Yesterday I received a letter from the NAB to say that they needed to raise the interest on our investment property loan by 0.29% because the ‘market conditions have changed’. Yet the Reserve Bank have kept interest rates on hold. As such I can only look on such a move with skepticism.
ING Direct, on the other hand, have done nothing but surprise me with their level of service and financial credits. First, my dad referred me to them and we both received a $50 credit when I joined. Nice! Next I had 6 months as an introductory gift where I received 5% back for any PayWave purchases under $100. Now that the 6 months have come and gone we still receive a little kick back in the form of a 2% rebate on PayWave purchases under $100.
2% doesn’t sound like much but it is nice to see all these cumulative credits appearing in your account rather than constant debits. It also amounted to $283.67 in the last financial year alone.
While that might not seem like anything to write home about, let alone blog about, it does bring to question how much the average person actually gets back from their credit card rewards.
I looked into a few credit cards last week, crunched some numbers and found that most did not offer a cash reward but rather a store credit system and charged for the privilege of having their rewards card.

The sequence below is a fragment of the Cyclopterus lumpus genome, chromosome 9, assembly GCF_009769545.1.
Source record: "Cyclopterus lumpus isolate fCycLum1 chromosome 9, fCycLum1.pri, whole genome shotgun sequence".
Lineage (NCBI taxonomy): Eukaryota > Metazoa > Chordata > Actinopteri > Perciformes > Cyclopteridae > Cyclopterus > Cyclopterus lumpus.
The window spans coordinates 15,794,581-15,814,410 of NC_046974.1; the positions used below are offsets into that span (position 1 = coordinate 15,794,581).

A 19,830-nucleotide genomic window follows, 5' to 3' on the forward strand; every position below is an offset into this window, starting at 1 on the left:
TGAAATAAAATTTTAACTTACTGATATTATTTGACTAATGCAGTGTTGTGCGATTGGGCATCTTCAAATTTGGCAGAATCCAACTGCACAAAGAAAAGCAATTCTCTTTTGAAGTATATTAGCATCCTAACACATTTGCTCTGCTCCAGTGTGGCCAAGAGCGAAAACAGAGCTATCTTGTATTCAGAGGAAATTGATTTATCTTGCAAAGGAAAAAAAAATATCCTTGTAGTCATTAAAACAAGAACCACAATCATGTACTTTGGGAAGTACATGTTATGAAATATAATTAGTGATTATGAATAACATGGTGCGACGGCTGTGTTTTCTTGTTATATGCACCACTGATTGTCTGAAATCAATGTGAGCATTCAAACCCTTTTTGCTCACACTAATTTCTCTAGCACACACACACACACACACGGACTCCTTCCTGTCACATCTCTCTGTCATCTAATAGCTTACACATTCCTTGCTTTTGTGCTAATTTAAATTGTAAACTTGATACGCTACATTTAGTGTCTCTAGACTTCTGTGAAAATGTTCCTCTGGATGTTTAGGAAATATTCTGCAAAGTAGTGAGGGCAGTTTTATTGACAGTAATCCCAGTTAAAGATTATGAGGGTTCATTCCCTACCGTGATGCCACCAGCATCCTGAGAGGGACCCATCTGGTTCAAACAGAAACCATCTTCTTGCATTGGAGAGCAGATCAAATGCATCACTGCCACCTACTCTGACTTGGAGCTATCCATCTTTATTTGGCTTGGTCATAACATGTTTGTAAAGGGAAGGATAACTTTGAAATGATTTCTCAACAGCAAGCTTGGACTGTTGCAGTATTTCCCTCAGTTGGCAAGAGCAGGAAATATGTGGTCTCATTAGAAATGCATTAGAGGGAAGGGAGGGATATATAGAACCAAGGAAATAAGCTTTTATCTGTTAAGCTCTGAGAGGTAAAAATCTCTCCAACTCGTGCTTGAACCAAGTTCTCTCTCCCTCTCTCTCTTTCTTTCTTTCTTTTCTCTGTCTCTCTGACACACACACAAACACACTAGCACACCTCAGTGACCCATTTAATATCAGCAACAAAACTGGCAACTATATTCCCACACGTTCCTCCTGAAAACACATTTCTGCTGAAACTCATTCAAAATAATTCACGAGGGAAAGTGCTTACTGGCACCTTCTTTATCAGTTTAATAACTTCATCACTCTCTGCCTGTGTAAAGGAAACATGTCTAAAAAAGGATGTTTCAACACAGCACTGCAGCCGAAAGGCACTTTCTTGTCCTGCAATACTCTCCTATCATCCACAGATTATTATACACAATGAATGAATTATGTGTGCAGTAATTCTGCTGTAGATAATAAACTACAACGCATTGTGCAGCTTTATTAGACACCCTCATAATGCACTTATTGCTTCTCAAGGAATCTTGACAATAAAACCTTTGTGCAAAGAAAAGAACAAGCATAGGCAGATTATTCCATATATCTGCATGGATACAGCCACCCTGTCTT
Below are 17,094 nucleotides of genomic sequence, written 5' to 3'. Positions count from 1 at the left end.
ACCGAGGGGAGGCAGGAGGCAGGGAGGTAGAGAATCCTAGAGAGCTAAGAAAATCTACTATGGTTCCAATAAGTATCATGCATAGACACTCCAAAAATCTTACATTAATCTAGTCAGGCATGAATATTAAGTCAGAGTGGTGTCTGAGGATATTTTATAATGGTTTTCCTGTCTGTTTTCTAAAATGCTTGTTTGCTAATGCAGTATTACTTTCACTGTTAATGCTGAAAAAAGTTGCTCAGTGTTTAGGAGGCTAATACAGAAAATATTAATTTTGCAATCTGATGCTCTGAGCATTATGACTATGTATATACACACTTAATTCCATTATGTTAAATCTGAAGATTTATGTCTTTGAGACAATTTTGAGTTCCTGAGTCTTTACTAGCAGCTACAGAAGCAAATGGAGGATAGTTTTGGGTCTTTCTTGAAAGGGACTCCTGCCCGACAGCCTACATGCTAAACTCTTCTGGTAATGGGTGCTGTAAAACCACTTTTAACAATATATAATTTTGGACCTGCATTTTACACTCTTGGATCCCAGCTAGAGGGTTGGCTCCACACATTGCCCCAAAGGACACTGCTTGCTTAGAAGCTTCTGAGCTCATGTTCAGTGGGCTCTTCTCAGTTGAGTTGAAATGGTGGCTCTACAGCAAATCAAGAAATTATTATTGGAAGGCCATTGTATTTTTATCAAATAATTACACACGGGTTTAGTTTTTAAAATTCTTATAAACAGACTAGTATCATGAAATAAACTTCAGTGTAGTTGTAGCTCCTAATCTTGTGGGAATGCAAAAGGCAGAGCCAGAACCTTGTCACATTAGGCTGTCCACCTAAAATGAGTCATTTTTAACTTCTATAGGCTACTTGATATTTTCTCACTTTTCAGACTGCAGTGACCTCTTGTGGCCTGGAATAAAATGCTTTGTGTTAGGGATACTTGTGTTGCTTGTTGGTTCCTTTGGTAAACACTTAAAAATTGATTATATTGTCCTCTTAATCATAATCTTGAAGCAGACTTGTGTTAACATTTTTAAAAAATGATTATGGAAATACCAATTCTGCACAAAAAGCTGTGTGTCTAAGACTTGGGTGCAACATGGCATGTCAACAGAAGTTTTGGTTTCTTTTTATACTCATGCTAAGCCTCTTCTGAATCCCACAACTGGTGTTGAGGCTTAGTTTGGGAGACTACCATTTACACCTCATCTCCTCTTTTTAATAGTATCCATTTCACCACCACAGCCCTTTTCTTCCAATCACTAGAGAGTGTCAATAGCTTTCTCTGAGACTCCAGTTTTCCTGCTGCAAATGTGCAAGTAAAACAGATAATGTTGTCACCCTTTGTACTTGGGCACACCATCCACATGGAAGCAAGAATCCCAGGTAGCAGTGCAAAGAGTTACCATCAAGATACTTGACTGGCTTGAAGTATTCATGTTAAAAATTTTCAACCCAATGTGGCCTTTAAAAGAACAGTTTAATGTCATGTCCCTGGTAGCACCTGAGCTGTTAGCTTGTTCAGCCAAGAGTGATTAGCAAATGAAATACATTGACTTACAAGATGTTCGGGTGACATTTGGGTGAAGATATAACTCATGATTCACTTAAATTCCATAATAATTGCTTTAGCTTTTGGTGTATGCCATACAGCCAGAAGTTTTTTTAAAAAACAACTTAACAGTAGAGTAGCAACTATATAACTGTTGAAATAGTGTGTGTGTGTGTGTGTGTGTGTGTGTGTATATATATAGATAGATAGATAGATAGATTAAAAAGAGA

I also rang a few lenders to query the cash rewards that they offered and found that most could only really offer 0.6% back on each dollar spent using their card. This would mean I would need to have spent $47,278.33 to recoup the same gains made though ING.
There are a few catches with the ING Direct card however:
- You need to have $1000 deposited monthly into the account.
- The account carries no interest that I know of.
- The card is only a debit card and offers no credit function (Read: This will keep you out of trouble!)
The ‘no interest’ component means that you need to actively make your money work for you. What I mean by this is that you need to scoot your deposits elsewhere to lower the interest payments on some of your debts or to be deposited into savings to earn interest. It would be a bad move to leave $10,000 sitting there earning no interest and would probably erode any potential gains.
Let me know if you know of any other banks offering such services in the comments box below.
Note- I am not affiliated in any way with ING Direct but I do like the cut of their jib! At the time of writing I also discovered that while they no longer offer the 5% rebate on PayWave, the 2% rebate still applies however, and they are offering $75 to new sign ups. Hope that helps!